Many of my rather rare submissions these days are a result of my near daily long walks around Eugene. Today’s walk was rather meta: I walked to the mall to buy new shoes, as my currents are quite worn. Unfortunately, I was in a hurry and neglected to grab one of my Canon point-and-shoots from the studio, but fortunately I had my newish phone to capture this increasingly rare specimen.
My only-ever seat time in a K-car was when my dad and I were searching for my first car in the mid 90s, and we test drove a Plymouth sedan from Paul’s Automotive, in Coos Bay, Oregon. The car seemed nice enough overall but had a nasty shake above 40 mph. We took it to Dad’s trusty mechanic Ken, who promptly shook his head and told us to walk. (Said much the same about a first-gen Excel.)
Knowing very little about most cars, I actually thought the paneling was real wood. Even touched it to make sure. Fortunately, Paul is rather knowledgeable about cars *cough* and informed me that the paneling is plastic, but that Chrysler went to great trouble to make sure it fades from the sun just like real wood. Better living through chemistry. And he told me that these have become rare here, and he’s never found one yet. (For anyone rather new to CC, Paul and I both live in Eugene, Oregon.) But Perry Shoar did find one in Indiana, and his full write-up is here.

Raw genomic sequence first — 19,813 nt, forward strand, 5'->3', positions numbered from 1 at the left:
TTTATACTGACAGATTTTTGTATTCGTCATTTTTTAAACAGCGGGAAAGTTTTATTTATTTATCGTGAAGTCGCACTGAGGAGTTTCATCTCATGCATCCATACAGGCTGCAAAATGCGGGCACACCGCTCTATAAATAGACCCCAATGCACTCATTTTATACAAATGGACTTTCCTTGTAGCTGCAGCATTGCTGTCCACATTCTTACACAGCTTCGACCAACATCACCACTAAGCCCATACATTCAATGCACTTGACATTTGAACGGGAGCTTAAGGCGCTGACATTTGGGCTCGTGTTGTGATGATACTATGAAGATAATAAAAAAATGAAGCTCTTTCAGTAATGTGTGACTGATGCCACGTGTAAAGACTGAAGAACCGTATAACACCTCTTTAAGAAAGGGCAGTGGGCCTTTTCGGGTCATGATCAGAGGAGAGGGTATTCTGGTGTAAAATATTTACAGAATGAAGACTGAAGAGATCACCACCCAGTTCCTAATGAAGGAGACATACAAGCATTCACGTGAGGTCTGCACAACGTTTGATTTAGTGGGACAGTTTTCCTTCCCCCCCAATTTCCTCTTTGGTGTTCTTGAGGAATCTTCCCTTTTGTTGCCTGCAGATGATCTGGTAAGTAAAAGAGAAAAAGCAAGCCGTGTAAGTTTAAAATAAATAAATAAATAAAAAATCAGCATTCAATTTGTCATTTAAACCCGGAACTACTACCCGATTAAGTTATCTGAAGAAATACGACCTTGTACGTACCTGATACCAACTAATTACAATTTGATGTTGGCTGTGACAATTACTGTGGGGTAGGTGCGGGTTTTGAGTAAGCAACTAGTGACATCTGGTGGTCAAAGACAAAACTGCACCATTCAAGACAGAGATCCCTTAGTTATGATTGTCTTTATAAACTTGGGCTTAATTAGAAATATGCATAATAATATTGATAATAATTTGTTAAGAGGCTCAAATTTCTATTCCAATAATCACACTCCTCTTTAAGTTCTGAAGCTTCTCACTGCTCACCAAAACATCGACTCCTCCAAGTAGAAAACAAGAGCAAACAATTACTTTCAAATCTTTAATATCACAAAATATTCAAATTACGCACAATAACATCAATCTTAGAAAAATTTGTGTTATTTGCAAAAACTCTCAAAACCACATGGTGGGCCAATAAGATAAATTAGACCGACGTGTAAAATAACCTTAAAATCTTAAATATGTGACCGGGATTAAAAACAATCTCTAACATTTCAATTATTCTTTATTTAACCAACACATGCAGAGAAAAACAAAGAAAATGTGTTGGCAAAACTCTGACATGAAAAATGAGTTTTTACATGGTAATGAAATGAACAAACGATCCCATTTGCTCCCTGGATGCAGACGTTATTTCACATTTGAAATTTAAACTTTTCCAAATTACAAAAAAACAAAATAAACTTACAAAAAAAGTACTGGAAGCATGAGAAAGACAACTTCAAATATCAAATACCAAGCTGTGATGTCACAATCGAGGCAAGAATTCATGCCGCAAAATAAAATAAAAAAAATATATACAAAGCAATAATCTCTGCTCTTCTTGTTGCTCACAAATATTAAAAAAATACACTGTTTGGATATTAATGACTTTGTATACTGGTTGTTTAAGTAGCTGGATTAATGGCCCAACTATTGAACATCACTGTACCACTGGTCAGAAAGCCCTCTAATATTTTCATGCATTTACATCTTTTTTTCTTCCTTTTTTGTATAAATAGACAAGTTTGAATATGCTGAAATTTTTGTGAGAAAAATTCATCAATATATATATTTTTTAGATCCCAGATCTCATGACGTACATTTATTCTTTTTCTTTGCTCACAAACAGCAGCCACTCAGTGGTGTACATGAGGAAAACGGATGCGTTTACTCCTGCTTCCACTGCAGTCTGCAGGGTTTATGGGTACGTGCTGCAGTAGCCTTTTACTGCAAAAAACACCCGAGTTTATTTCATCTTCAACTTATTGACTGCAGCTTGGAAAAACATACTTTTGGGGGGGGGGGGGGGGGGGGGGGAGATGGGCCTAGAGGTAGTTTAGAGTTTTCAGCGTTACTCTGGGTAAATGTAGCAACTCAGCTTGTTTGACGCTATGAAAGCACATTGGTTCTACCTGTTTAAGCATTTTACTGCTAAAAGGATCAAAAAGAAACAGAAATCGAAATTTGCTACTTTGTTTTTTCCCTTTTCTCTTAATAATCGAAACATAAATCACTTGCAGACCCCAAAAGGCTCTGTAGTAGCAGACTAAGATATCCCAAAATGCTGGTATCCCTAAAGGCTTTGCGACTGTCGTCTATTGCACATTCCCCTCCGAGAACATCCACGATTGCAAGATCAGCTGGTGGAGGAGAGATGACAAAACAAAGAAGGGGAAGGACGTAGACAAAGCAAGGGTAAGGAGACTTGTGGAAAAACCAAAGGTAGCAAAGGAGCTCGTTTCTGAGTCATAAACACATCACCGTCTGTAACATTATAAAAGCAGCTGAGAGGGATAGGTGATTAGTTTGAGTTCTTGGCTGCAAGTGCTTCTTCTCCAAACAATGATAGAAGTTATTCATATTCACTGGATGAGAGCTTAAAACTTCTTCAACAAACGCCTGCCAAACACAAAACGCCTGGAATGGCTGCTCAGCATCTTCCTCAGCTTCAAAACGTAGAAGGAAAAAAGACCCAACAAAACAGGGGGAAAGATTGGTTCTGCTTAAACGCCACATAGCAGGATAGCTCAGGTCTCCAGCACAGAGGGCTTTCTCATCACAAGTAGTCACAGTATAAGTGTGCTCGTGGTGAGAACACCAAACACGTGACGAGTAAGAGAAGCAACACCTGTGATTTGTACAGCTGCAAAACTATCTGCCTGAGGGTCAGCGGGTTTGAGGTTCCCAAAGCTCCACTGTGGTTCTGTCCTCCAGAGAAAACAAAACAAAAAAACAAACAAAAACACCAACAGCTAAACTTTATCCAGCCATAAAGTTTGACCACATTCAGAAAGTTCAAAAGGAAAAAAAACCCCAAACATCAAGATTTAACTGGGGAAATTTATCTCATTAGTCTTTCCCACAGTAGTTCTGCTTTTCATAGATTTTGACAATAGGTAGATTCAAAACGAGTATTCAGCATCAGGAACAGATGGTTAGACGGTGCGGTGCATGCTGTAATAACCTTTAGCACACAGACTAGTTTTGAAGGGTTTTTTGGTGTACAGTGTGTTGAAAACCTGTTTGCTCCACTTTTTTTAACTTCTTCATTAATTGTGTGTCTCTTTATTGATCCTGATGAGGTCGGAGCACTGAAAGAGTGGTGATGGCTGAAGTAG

K-cars were all over the place in their time, but not so much these days. Particularly these Woodies. I’ll rely on the CC-Commentariat to provide more details regarding production numbers and so forth. Meanwhile, since I left my new shoes at the studio, I’m going to take a walk in these:
Kinda cool in a bizarre way.
Yet when you think about it with the 80s in mind one is apt to ask: What was on their mind?
The Town & Country convertibles were even more puzzling than the wagons.
The 80’s woody convertibles were a tribute to the Wood paneled Chrysler Town and Country cars of 1946-50. They came in sedan, hardtop coupe, and droptop. Last of these was 1950 coupes. After, the T&C name was used for wagons/vans.
If they were good enough for Jon Voight, they were good enough for me.
These T&C Wagons were actually considered somewhat of a hot item back in the day. Ferris Bueller’s mom drove one.
When Iacocca and Co couldn’t keep his Imperial running, Frank Sinatra supposedly tooled around in a T&C wagon.
I was hoping someone would mention Ferris Bueller… Interesting contrast next to the Dad’s Audi 5000